# 2 Iron Bars (one magnetized) Question

1. Dec 20, 2006

### kkrizka

Hello everyone,
I was studying for my electromagnetism test by doing questions from a text book that I won at the university's open house. This means that I don't have the complete answer key and neighter does my physics teacher.

While reading through it, I came upon an interesting question. Here it is:
I can't seem to figure it out and I even asked my physics teacher for help. Some theories that we came up with are that you could hit one bar with the other and split it in half, and then see if both halves of the split bar will attract/repel. The problem with this is that the impact could cause the pernament magnet to demagnetize and it might be quite hard to hit them against each outher so they split.
Another theory we came up with is that you could balance one on the corner of other and see if it turns toward the earth's magnetic poles (this is just like hanging it from the ceiling with a string), but then to balance it perfectly would be very complicated.

Does anyone have any idea how this problem could be solved? Or have the answer key to College Physics by Wilson and Buffa (4th Edition)? It is question #4 from chapter 19 in that book.

2. Dec 20, 2006

### cesiumfrog

Will the end of an unmagnetized iron object be attracted to the midpoint of a permanent bar magnet?

Last edited: Dec 20, 2006
3. Dec 21, 2006

### ObsessiveMathsFreak

Actually, yes it will, but not as strongly as a magnetised iron end wiould be attracted to the midpoint of an unmagnetised bar.

4. Dec 26, 2010

### browncat

Perhaps this mental experiment will be useful: if you build two physical pendulums using the two bars, and make them oscillate, in the very same conditions, the magnetized one will have a greater rate for slowing down its motion (i.e., its associated damping will stop it faster), because the magnetized one will be producing a changing magnetic field, and hence a changing electric field, both of which are associated to an electromagnetic wave which has an energy associated to it. Hence, the mechanical energy of the magnetized iron bar will be consumed in producing such electromagnetic waves, finally breaking its movement.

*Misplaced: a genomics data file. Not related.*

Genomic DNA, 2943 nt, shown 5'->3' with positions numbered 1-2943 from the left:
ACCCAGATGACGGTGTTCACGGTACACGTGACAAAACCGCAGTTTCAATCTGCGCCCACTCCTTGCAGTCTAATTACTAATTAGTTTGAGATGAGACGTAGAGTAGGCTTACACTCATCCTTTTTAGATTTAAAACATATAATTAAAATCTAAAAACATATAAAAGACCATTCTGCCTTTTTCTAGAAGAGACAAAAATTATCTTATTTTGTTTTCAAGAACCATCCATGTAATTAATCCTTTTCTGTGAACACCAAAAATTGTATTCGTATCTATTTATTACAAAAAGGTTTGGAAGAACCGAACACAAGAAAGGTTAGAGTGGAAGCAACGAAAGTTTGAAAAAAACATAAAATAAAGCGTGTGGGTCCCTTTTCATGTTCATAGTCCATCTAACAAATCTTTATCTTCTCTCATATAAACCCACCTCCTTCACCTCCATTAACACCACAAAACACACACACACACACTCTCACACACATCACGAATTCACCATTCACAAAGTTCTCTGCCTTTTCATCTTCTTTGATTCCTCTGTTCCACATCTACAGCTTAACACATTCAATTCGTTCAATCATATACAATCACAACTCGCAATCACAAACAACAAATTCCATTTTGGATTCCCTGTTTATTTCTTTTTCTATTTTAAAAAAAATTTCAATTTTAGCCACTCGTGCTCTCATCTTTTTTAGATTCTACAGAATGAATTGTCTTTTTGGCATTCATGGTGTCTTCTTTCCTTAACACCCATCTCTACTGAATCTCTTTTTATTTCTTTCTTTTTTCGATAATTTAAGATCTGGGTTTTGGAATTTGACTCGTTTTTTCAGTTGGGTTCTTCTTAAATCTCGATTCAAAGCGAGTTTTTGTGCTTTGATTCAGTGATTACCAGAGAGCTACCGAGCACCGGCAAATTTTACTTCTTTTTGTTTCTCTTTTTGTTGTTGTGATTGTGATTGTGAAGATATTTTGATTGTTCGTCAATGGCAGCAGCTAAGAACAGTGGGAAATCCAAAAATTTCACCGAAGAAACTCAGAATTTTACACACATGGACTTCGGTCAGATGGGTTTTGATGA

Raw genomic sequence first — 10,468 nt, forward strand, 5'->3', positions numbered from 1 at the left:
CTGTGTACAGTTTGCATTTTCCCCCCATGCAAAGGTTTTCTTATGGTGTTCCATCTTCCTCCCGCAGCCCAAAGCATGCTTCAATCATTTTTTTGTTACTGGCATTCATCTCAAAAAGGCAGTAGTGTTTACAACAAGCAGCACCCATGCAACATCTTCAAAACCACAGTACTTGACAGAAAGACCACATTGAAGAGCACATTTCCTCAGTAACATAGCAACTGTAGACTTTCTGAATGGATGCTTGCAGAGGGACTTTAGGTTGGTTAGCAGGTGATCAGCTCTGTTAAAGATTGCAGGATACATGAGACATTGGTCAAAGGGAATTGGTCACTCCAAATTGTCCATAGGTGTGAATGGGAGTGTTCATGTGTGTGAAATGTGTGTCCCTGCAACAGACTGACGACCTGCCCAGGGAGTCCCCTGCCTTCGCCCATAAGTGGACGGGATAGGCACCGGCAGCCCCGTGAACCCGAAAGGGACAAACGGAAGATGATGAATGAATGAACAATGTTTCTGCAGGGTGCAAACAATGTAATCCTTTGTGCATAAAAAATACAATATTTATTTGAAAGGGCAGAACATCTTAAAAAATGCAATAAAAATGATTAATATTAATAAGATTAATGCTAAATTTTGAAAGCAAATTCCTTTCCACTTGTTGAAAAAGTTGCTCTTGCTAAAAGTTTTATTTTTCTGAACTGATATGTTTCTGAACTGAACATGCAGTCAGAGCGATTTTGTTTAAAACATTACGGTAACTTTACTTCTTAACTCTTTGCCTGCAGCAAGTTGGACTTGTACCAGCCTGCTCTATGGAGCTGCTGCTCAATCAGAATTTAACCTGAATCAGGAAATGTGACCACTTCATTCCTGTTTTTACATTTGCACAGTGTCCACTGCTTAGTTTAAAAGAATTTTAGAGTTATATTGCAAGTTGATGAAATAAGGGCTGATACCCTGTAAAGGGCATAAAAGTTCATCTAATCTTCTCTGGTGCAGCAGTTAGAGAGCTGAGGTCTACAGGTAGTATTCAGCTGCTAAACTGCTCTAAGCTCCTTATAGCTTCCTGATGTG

I know what you are thinking: "I can't build pendulums, because I don't have a rope, I only have two bars". Well, imagine then any kind of accelerated movement which can report that a part of the energy must be used to produce the electromagnetic waves.

Regards,

D.

5. Dec 26, 2010

Staff Emeritus
First, this is four years old. Second, this effect will be imperceptible.

6. Dec 26, 2010

### NEILS BOHR

take any piece ( u dont know which one is magnet) and bring its end towards the middle of another piece

if it is attracted or repelled then the piece which u brought towards the stationary one is a magnet and other is not

similarly vice versa...

7. Dec 27, 2010

### cmos

As far as I can tell, this won't work. I think that in both cases you would have attraction. Perhaps you can elaborate?

8. Dec 27, 2010

### cmos

Here's my attempt at an answer:

Let one bar be stationary (Bar 1) and let the other be movable (Bar 2). Now move Bar 2 so that both bars are end-to-end. Then take Bar 2 away, turn it 180 degrees, and bring both bars end-to-end again. At this point, there are two possibilities....

Possibility 1 - The movable bar (Bar 2) was the unmagnetized one:
Then regardless of which end you bring to Bar 1, you will always have attraction. This is obvious because both ends of Bar 2 were originally unmagnetized.

Possibility 2 - The movable bar (Bar 2) was the magnetized one:
Let's call the first end "north" and the second end "south". Then when you originally bring the bars together, you will magnetize the end of Bar 1 south. Then, when you rotate Bar 2 and again bring both bars end-to-end, you will be bringing the originally magnetized south end of Bar 2 to the newly magnetized south end of Bar 1. As such, you will have repulsion.

Summary:
If your sequence is attraction followed by attraction, the movable bar was the originally unmagnetized one. If you sequence is attraction followed by repulsion, the movable bar was the originally magnetized one.

9. Dec 28, 2010

### shoestring

Think about iron filings around a permanent magnet. More will stick to the end surfaces than to the middle, because it's at the ends that the field is stronger, and also less uniform.

The shape of the field matters because in a uniform field the force on a dipole will be rotational only, not translational. Except for diamagnetism, an induced dipole will tend to move toward a stronger field.

Last edited: Dec 28, 2010
10. Dec 28, 2010

### NEILS BOHR

when i say no attraction i mean very less or negligible amount of attraction
as explained by shoestring....

11. Dec 28, 2010

### cmos

Yes, I agree with this. The point I was trying to make is that there wouldn't be any case of repulsion as NEILS BOHR originally stated; only one case of stronger attraction and one case of weaker attraction.